Transducers are a collective term for sensors and actuators – elements of a system that produce a signal to act on and perform an action, respectively.

In the control plane, we map signals (and combinations of signals) to actions. For example, should a customer wish to promote their replica to a writable leader, this signal is set on the service. The control plane receives the signal, and then begins the actuator to execute the steps involved. Some of this model is also explored in an earlier post, Riding the Risk Railway

By decoupling the signal from the action, we can develop a mapping of signals to actions, and also to represent relative priority of actions, as well as invalid signal combinations.

This decoupling also increases testability – we can inject different entities of different states into the action to determine what will happen, as a form of fuzzing. This has, unsurprisingly, uncovered both bugs in the control plane, but also in the actions themselves.

One can imagine the mapping of signals to actions as almost a complex decision table, which allows us to prove that a signal like NeedsUnfollow always produces the execution of the Unfollow action, which helps significantly with the problem of coordination.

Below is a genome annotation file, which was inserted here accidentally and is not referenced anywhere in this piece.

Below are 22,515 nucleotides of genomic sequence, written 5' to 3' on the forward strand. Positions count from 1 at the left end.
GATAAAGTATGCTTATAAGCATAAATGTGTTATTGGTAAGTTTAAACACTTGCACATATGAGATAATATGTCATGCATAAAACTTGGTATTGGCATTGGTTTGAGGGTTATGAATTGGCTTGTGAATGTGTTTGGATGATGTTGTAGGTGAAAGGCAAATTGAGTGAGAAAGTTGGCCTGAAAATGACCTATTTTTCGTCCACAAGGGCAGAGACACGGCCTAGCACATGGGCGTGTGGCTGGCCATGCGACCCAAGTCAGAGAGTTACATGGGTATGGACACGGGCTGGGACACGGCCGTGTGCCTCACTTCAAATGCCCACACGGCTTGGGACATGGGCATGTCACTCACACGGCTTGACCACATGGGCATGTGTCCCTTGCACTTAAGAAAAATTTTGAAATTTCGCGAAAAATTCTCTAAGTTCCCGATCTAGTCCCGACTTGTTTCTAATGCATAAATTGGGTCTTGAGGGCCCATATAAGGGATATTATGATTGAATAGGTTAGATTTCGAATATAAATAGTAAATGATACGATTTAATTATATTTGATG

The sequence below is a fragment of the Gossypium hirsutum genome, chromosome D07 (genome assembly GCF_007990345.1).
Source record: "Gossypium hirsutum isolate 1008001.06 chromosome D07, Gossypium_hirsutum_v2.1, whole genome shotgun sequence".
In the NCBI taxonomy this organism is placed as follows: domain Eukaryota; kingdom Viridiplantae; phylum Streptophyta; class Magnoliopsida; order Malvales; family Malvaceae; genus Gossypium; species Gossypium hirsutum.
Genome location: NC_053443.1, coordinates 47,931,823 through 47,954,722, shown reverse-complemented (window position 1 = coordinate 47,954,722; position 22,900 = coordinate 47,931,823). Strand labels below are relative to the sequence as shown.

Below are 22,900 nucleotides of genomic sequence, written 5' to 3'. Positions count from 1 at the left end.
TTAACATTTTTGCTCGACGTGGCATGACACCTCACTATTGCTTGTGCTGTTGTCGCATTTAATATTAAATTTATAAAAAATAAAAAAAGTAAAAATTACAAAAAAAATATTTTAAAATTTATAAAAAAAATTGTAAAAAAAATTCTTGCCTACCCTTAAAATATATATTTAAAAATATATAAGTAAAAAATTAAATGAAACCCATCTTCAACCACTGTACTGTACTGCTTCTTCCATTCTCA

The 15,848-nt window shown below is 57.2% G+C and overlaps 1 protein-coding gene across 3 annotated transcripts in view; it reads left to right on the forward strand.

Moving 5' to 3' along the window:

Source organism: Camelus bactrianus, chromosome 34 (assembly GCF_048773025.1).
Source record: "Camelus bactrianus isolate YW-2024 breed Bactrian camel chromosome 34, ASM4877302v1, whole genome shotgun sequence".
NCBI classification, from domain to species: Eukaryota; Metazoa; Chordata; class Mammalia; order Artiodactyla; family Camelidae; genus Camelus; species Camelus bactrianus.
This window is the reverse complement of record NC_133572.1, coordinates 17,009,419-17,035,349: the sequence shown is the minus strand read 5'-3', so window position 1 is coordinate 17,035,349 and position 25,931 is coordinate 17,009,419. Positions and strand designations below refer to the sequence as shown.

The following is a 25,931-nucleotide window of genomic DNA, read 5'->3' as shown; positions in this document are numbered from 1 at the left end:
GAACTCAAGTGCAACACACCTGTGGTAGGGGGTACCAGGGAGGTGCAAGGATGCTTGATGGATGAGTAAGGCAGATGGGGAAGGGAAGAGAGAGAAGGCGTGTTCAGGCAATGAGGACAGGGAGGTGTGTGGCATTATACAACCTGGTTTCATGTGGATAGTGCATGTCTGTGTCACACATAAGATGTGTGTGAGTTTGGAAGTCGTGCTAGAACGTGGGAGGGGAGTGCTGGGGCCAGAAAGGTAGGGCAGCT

As each entity in the control plane has signals applied to it, only expected actions happen, and assertions prevent unexpected actions from taking place. For us, the ideal case is that no action happens directly – operators only give signals to the control plane for actions to be scheduled and executed appropriately. This is to make the system safer to operate.

We’ve been able to model both states, signals leading to actions, but what about the actions themselves, and how can we make them safer? This brings us to the final pattern: re-entrancy and idempotency.